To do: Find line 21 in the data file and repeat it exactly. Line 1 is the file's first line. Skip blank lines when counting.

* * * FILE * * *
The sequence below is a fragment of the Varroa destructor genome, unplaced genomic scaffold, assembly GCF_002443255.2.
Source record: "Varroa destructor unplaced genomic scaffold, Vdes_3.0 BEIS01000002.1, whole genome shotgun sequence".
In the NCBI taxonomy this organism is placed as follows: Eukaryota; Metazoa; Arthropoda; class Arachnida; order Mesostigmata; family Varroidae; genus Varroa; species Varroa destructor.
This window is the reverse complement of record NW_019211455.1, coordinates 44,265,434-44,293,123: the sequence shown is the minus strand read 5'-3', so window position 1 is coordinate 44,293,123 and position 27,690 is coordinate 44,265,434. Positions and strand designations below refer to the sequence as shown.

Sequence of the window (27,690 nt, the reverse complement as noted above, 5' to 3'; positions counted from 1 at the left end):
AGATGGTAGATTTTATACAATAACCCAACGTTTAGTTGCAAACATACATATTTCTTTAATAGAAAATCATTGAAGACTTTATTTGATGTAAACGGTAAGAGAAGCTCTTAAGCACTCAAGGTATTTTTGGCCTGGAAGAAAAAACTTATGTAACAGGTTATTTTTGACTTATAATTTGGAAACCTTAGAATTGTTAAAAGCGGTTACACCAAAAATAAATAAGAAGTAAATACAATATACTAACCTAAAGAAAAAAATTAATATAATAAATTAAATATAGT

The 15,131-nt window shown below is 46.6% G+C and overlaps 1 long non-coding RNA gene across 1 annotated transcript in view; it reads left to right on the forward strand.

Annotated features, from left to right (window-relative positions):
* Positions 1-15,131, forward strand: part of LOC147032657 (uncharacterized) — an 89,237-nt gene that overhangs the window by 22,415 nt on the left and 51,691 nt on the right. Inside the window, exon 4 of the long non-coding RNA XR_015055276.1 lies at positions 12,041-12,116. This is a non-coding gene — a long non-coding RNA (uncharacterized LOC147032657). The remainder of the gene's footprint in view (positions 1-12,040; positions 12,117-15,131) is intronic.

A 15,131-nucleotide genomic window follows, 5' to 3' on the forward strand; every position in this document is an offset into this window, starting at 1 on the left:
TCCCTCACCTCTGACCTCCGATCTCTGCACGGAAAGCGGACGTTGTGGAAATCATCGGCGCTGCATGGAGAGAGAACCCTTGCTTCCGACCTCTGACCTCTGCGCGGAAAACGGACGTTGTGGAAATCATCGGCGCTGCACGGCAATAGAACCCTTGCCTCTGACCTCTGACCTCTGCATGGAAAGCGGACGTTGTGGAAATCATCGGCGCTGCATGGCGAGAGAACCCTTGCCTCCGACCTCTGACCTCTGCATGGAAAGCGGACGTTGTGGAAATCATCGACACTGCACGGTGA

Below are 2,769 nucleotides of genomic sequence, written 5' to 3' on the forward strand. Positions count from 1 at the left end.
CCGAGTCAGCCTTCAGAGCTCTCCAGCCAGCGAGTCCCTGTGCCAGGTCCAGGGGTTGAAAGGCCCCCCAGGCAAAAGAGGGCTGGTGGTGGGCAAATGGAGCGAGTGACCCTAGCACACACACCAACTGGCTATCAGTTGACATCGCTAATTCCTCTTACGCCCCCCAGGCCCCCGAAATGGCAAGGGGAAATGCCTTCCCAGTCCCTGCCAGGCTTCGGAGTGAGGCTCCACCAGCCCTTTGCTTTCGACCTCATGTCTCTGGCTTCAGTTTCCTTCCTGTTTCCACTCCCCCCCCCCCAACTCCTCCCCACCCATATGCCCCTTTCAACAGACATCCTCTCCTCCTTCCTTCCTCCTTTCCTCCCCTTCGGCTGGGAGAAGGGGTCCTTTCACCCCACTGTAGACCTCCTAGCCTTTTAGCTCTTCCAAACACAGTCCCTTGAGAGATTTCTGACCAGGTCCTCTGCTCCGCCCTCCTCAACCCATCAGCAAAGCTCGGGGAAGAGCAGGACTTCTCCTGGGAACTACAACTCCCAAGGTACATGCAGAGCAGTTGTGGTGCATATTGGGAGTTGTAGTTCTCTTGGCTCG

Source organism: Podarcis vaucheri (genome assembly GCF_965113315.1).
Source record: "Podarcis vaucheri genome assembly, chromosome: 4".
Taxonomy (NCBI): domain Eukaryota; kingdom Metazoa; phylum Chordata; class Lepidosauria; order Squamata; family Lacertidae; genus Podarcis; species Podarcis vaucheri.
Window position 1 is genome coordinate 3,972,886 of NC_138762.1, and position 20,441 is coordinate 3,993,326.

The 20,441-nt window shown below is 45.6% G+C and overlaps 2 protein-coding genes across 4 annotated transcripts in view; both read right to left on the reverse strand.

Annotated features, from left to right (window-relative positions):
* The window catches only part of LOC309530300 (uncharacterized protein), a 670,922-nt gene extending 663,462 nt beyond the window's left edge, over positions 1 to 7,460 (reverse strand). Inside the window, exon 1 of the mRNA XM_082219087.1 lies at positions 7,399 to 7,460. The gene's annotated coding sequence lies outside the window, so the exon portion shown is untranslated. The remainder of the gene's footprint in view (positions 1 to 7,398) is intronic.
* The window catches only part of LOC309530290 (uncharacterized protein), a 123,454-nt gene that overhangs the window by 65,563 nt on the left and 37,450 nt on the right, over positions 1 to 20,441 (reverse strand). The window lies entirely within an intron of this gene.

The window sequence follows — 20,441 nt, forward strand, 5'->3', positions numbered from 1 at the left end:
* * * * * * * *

* The window catches only part of LOC309530290 (uncharacterized protein), a 123,454-nt gene that overhangs the window by 65,563 nt on the left and 37,450 nt on the right, over positions 1 to 20,441 (reverse strand). The window lies entirely within an intron of this gene.